Unlocking the Gateway to Success: Making STEM Accessible to Latino Students

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By UnidosUS STEM Manager Shante Stokes.

This week, tech companies across the nation will celebrate Computer Science Education Week with events such as STEM summits, tech fairs, or just an hour of coding. The goal is to expose K-12 students to innovative and exciting computer science experiences so that they develop an interest in CS. Code.org organizes CSEd Week as a grassroots campaign supported by 350 partners and 100,000 educators worldwide.

Earlier this year, UnidosUS partnered with Google to develop a Latino-focused computer science education program called CASA Code. True to the Spanish acronyms of the program – Cultura, Aprendizaje, Servicio, and Acción  – CASA Code works to introduce young leaders to computer science and coding, and turn them into agents of change in their communities.

Informal STEM education offers a wide variety of direct and indirect benefits. Students not only gain subject-based knowledge; they become more critical and analytical thinkers and become skilled collaborators. Through this interdisciplinary approach, students can make meaningful real-word connections between school, the workplace, their communities, and the global economy.

Based on the feedback received from CASA Code Instructors, the program is putting these students on the right track.

“I really enjoy teaching this course as it enables our students to gain valuable coding experience which I think will play a vital role in their future. By exposing students to coding earlier, they will have an advantage when they enter high school and pursue higher education” says Kaleshwar Ramrattan, Computer Technology Specialist at PS/IS 89, in Brooklyn, New York. Ramrattan has been instrumental in delivering CASA Code to over 50 middle school students for Cypress Hills Local Development Corporation.

Challenges Pursuing STEM

Hispanics make up nearly 17% of the American workforce, yet only 7% hold a computer related career, according to the Pew Research Center, and that’s because they face many challenges to the STEM track. Traditionally, Latinos are disproportionately affected by poverty and trauma, and they are not sufficiently exposed to STEM and the many opportunities that exist at the K-12 level. According to the U.S. Department of Education’s Office for Civil Rights, a quarter of high schools with the highest percentage of Latino students do not offer advanced levels of math courses and a third of these schools do not offer advanced levels of science courses.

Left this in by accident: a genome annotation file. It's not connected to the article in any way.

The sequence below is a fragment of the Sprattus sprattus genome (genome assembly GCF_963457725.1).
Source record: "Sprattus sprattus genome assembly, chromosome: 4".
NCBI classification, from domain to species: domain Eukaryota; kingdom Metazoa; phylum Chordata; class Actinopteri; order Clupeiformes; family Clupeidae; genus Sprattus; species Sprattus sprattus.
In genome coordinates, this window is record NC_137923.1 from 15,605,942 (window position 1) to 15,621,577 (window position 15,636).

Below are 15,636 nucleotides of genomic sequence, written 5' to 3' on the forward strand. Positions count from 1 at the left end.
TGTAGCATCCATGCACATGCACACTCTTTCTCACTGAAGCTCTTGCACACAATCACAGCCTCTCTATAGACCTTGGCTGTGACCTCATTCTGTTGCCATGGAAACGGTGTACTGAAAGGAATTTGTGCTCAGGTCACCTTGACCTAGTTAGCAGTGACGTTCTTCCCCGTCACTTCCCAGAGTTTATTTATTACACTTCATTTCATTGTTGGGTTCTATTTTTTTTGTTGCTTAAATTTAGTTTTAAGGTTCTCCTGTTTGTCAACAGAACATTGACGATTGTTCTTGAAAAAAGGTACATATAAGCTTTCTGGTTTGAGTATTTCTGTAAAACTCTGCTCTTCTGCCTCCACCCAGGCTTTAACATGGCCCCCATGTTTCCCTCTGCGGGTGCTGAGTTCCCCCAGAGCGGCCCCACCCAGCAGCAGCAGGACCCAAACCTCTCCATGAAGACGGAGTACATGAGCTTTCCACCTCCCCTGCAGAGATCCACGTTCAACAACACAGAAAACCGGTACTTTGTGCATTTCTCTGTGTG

Most high paying STEM careers require an advanced degree and/or technology training. Some emerging and promising STEM careers include Computer Systems Analyst, Software Systems Developer, Ethical Hacker, 3D Printing Manager, and even Agricultural Manager. A study conducted by the Pew Research found that the attainment of high-level STEM training narrows the earnings gap for Latinos working in STEM occupations. And according to the US Census Bureau, by 2027, Latinos will represent nearly 30% of all students enrolled in U.S. schools and their success will contribute to our nation’s success.

A student participating in the UnidosUS CASA Code program.

Gateway to Success

All of our work at UnidosUS, including our work on CASA Code, is dedicated to ensuring students equitable access to quality education and preparing them for a rapidly changing world. In the first full year of implementation, CASA Code has developed a community across five states and 16 sites. CASA Code not only exposes Latino students to computer science through a culturally relevant curriculum, but also introduces them to Latino role models in the field of technology.

By engaging youth through computer science, we can not only help prepare them for the 21st Century economy, but also give them the tools to solve challenges in our community. For example, students are currently engaging in a service-learning planning process in order to identify technological solutions that can increase the number of Latinos counted in the 2020 census. With this service learning process, students voices are amplified and they become change agents within their communities.

“I really wanted to learn about coding so I can help, what I have learned about coding will help with my community, my family and friends and other communities,” noted a seventh grader named Angel participating in the CASA Code program at Philadelphia’s Esperanza Academy.

Applications for next year’s CASA Code subgrant will be available in February, for more information contact Shante Stokes at [email protected].

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